Cisco Is A Buy Following Post-Earnings Drop

About: Cisco Systems, Inc. (CSCO)
by: Gary Gambino

Cisco Systems disappointed the street in its last earnings release with a below-consensus growth forecast and large drop in China sales.

The reaction appears overdone, given the low percentage of Cisco’s sales in China and steady performance in other businesses.

At 14.6 times FY 2020 earnings estimates and a 2.9% dividend yield, Cisco is attractively priced. The stock looks ready to resume its climb after revisiting post-earnings lows.

4Q Results Okay but Outlook Disappoints the Street

Cisco Systems (CSCO) reported 4Q 2019 earnings on August 14. (Cisco’s fiscal year runs from August to July.) Non-GAAP EPS of $0.83 beat estimates by a penny. The company showed mid-single digit to low teens percentage sales growth across most product lines. In Cisco’s geographic segments gross margins improved in all regions and sales grew in two out of three regions, with only APJC (Asia-Pacific, Japan, and China) showing a decline.

Cisco Revenue Highlights Cisco Revenue and Gross Margin Source (Above 2 slides) - Cisco Q4 FY2019 Earnings Slides

The problem came with the outlook. New product orders in 4Q 2019 were flat year-on-year. Looking at the changes geographically, APJC declines offset growth elsewhere. By customer type, Service Provider continued to be a drag on overall sales.

Cisco Q4 2019 Product Orders Source - Cisco Q4 FY2019 Earnings Slides

The company, which provides guidance only one quarter at a time, projected fiscal 1Q 2020 revenues flat to up 2%. EPS projection was $0.80 to $0.82, which is slightly down sequentially and 5% above the prior year. The stock, which had already lost about 10% in the month prior to the earnings report, lost another 12% following the release. It has since traded in a sideways channel.

Cisco price chart

Based on analysts’ consensus estimate of $3.34 for FY 2020 EPS, Cisco went from a forward P/E ratio of 17.4 at its 52-week high to 13.8 at its post-earnings low. It has since recovered to 14.6. With an annual dividend of $1.40, yield went from 2.4% to 3.0%, all within one month. This decline from in-line with the market average forward P/E to nearly a 20% discount seems to be an overreaction when you dig deeper into the results.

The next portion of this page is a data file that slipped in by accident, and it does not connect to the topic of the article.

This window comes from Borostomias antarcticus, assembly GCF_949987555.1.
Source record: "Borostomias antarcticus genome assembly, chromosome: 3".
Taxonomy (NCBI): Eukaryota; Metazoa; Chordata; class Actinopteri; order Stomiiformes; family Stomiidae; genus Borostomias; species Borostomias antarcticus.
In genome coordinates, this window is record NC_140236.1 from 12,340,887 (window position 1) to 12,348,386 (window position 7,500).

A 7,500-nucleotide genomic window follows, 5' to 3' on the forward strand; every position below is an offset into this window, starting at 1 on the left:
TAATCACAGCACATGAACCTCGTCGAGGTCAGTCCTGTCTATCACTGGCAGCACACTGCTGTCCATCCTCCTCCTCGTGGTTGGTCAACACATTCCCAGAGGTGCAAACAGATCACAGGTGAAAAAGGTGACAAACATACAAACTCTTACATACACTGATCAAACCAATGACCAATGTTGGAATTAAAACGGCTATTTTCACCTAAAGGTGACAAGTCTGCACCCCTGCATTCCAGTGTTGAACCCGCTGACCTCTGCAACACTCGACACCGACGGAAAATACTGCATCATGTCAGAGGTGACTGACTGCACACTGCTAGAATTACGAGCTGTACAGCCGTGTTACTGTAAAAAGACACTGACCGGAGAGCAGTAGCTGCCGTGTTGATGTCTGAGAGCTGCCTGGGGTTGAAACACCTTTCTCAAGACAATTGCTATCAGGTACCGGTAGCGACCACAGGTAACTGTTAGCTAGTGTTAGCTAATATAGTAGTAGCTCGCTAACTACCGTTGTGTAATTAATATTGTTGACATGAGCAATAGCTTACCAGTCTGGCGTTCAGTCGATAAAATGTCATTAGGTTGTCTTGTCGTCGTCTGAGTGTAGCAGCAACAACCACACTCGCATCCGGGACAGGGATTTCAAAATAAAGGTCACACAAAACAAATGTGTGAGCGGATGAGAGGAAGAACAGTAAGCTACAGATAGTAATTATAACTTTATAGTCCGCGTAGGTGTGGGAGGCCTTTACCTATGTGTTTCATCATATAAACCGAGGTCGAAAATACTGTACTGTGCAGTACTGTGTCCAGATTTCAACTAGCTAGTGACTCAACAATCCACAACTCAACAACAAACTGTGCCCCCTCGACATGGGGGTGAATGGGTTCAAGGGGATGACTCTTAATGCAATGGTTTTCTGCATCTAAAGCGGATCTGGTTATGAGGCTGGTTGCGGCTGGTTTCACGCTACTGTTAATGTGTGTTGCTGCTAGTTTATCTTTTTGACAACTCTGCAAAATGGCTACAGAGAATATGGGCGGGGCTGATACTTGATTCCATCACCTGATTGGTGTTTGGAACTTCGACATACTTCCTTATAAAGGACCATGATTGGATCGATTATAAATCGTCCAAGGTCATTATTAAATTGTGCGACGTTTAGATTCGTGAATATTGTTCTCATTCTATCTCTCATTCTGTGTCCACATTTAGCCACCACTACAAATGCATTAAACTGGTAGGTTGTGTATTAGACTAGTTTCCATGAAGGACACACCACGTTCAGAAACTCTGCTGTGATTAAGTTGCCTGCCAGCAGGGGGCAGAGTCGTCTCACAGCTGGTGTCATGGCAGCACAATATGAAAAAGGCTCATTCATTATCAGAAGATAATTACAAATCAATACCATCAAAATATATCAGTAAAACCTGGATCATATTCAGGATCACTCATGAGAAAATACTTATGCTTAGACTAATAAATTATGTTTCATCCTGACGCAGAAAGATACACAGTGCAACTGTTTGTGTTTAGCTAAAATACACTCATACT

Outlook Not as Bad as the Stock Price Implies

Markets overall have been hypersensitive to each twist and turn in the US-China trade relationship. The market may have been spooked by CEO Chuck Robbins’ revelation that China appears to be actively avoiding Cisco as a tactic within the trade war:

I mean tell the overall Chinese market as I said earlier is certainly not a major play for us, but it has just dropped precipitously in light of the trade discussions. So, it has a short-term impact and if you were -- where we are selling for years we've sold infrastructure to the large carriers in China, which has just -- it's been slowly declining and we saw it even decline more rapidly last quarter.

And then, what we've seen is in the state-owned enterprises anymore, we're just being we're being uninvited to bid. We're not being allowed to even participate anymore. So those are the enterprises that's where the large impact was this past quarter, so it was just a much faster decline of what we candidly expected.

Source: Cisco 4Q2019 Earnings Call Transcript

For Cisco though, it is just not that big of a deal. As you can see on the slide above, the APJC segment makes up less than 15% of overall sales and China itself comprises less than 3%.

Even the long-suffering Service Provider customer segment performance in 4Q appears to be more China-related and not anything specific to Cisco’s execution. Additionally, a couple of large contracts in India helped the prior year quarter.

The Americas was generally the same from an order perspective from the prior quarter, so no real shift positive or negative. Europe was actually positive in the SP space. In Asia, we saw continued weakening in our China service provider business and we had two massive build outs in India a year ago that just didn't replicate this year with the two major players there. That's the net of the service provider situation it's not more complicated than that.

If you look at our overall business, our orders outside of service provider grew mid-single digits.

Source: Cisco 4Q2019 Earnings Call Transcript

While the China issue is real, I see it as one with quick upside if the trade war is resolved but limited downside if it continues due to Cisco’s low existing share of sales in China.